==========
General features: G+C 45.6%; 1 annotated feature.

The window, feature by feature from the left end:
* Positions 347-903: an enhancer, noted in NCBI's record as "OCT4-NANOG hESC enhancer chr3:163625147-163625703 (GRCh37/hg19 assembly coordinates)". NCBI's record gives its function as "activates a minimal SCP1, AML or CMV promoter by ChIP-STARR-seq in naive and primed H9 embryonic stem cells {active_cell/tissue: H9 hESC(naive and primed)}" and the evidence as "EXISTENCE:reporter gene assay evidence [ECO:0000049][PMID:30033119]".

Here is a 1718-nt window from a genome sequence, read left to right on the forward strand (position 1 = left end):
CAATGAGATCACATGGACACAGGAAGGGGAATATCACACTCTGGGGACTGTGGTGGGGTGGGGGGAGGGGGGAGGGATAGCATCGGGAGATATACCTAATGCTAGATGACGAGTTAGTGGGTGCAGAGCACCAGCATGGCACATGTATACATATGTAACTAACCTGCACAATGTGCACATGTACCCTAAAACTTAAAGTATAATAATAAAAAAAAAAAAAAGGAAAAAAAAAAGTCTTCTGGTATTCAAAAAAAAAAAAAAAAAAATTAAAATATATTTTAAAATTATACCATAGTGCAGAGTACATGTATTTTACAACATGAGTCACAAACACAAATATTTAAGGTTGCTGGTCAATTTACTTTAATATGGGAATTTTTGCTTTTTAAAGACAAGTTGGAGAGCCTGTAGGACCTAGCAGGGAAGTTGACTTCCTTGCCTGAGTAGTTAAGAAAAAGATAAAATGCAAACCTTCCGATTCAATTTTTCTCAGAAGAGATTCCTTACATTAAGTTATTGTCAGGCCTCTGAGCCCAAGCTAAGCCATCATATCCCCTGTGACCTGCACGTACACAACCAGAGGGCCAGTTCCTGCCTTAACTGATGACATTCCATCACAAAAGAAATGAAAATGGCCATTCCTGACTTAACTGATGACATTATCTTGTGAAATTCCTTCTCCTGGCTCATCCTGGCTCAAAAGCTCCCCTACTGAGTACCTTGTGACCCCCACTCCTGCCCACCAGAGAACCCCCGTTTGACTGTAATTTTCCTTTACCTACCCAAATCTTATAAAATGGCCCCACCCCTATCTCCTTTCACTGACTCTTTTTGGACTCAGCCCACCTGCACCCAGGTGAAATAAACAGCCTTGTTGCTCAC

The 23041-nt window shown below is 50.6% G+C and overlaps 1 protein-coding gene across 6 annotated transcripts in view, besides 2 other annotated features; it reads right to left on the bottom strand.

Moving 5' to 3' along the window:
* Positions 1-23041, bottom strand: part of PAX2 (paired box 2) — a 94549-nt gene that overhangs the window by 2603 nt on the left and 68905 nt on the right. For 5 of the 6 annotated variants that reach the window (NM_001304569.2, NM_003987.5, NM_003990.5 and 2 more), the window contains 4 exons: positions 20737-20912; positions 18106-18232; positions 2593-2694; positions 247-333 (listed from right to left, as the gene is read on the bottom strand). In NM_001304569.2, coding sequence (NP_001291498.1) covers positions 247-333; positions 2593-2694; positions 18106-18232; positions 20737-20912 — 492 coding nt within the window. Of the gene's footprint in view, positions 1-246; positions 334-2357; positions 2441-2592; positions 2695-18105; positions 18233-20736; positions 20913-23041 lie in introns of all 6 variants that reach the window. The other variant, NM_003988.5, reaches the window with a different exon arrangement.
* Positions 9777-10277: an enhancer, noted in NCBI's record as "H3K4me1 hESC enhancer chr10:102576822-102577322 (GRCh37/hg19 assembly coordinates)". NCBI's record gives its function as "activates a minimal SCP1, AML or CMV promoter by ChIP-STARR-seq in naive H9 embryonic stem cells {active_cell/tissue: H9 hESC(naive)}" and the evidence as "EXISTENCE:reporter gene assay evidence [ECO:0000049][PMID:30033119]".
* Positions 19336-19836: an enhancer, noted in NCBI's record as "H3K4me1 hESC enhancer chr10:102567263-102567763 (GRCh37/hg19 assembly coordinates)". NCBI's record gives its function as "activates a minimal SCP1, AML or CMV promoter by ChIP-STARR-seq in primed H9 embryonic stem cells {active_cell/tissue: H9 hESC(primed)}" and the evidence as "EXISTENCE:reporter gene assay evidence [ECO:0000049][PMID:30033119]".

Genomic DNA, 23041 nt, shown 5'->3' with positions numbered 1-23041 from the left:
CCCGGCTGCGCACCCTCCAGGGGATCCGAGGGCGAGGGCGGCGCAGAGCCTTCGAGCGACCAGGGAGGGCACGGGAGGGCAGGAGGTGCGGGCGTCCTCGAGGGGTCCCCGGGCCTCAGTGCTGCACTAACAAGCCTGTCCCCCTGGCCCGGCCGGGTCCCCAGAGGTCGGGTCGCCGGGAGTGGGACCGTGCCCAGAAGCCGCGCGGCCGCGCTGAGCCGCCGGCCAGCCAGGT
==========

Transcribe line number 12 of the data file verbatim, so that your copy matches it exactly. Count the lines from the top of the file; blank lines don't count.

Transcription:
CCCGGCTGCGCACCCTCCAGGGGATCCGAGGGCGAGGGCGGCGCAGAGCCTTCGAGCGACCAGGGAGGGCACGGGAGGGCAGGAGGTGCGGGCGTCCTCGAGGGGTCCCCGGGCCTCAGTGCTGCACTAACAAGCCTGTCCCCCTGGCCCGGCCGGGTCCCCAGAGGTCGGGTCGCCGGGAGTGGGACCGTGCCCAGAAGCCGCGCGGCCGCGCTGAGCCGCCGGCCAGCCAGGT